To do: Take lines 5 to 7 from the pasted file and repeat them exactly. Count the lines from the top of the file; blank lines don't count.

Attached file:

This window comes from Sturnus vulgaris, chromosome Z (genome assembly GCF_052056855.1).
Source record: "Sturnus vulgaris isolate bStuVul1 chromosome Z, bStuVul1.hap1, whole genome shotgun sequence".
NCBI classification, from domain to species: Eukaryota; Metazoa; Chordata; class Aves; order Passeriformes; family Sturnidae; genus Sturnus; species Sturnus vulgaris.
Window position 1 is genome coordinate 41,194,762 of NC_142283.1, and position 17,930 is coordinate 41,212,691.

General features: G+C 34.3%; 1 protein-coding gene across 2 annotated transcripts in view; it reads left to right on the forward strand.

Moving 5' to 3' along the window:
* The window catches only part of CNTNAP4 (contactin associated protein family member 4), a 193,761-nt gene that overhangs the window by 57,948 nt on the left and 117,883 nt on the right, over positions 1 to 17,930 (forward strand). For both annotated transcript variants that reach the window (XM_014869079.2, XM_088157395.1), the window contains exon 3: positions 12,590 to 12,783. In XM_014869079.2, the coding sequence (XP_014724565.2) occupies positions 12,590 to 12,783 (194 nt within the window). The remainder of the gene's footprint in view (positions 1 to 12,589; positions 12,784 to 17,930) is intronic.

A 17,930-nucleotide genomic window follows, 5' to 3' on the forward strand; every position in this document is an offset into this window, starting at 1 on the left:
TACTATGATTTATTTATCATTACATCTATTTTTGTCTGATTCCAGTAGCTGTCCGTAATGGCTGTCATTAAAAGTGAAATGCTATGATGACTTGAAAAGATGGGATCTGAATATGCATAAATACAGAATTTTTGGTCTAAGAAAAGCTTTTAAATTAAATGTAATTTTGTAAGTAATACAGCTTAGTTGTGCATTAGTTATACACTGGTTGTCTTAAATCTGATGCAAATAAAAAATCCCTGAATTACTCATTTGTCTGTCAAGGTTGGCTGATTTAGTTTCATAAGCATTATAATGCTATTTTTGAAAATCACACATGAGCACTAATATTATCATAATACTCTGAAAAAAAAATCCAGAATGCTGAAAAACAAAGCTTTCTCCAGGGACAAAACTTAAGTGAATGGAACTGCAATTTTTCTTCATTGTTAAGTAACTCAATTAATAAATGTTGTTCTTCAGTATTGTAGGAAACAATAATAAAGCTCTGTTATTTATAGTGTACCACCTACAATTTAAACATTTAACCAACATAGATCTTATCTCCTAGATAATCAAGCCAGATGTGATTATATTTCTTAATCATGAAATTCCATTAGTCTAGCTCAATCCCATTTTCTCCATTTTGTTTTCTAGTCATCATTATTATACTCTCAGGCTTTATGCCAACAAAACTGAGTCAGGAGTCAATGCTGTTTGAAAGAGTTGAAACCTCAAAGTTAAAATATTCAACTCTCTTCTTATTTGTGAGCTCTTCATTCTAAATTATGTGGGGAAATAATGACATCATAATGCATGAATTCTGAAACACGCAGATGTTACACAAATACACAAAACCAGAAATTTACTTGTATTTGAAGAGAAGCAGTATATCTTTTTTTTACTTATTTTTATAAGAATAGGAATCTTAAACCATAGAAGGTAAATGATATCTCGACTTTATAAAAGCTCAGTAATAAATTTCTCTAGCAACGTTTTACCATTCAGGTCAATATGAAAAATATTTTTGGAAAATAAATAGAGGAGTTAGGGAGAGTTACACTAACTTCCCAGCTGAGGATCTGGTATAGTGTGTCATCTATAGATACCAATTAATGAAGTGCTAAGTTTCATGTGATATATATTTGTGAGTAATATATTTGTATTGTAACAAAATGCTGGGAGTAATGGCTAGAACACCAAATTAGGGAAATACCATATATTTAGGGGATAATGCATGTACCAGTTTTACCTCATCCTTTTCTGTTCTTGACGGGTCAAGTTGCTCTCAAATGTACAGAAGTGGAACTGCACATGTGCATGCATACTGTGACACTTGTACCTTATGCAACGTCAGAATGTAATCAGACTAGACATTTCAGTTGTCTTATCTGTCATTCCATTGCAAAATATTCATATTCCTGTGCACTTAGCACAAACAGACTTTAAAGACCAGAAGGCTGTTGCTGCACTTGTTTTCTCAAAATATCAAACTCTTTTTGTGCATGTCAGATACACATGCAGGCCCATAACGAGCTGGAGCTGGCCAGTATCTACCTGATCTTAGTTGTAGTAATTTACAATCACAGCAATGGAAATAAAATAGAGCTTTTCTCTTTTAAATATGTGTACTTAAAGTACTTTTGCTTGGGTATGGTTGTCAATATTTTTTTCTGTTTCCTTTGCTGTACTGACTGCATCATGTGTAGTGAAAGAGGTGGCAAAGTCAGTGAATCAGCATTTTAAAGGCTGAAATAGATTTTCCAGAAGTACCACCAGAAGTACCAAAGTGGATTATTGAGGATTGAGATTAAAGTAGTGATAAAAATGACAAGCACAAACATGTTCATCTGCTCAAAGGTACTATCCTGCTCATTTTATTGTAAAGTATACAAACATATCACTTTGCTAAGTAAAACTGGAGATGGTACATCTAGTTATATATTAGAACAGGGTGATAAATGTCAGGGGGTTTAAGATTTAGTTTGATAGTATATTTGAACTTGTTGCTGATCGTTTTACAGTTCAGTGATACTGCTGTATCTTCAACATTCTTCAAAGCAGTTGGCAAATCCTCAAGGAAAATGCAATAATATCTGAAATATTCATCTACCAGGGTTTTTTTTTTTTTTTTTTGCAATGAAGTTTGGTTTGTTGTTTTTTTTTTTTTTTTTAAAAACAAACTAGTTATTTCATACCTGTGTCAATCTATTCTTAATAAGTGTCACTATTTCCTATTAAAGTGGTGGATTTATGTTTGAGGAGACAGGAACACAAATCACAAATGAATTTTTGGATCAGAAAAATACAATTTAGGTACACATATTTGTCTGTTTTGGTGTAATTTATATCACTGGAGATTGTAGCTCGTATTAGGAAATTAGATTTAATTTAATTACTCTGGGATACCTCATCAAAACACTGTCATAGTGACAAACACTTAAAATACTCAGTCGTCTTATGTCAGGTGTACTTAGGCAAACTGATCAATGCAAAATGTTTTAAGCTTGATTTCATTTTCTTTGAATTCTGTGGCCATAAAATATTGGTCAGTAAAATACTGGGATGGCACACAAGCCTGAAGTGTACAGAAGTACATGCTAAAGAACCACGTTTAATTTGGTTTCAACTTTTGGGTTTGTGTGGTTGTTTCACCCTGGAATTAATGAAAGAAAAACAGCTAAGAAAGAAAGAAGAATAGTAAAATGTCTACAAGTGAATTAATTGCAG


General features: G+C 34.3%; 1 protein-coding gene across 2 annotated transcripts in view; it reads left to right on the forward strand.

Moving 5' to 3' along the window:
* The window catches only part of CNTNAP4 (contactin associated protein family member 4), a 193,761-nt gene that overhangs the window by 57,948 nt on the left and 117,883 nt on the right, over positions 1 to 17,930 (forward strand). For both annotated transcript variants that reach the window (XM_014869079.2, XM_088157395.1), the window contains exon 3: positions 12,590 to 12,783. In XM_014869079.2, the coding sequence (XP_014724565.2) occupies positions 12,590 to 12,783 (194 nt within the window). The remainder of the gene's footprint in view (positions 1 to 12,589; positions 12,784 to 17,930) is intronic.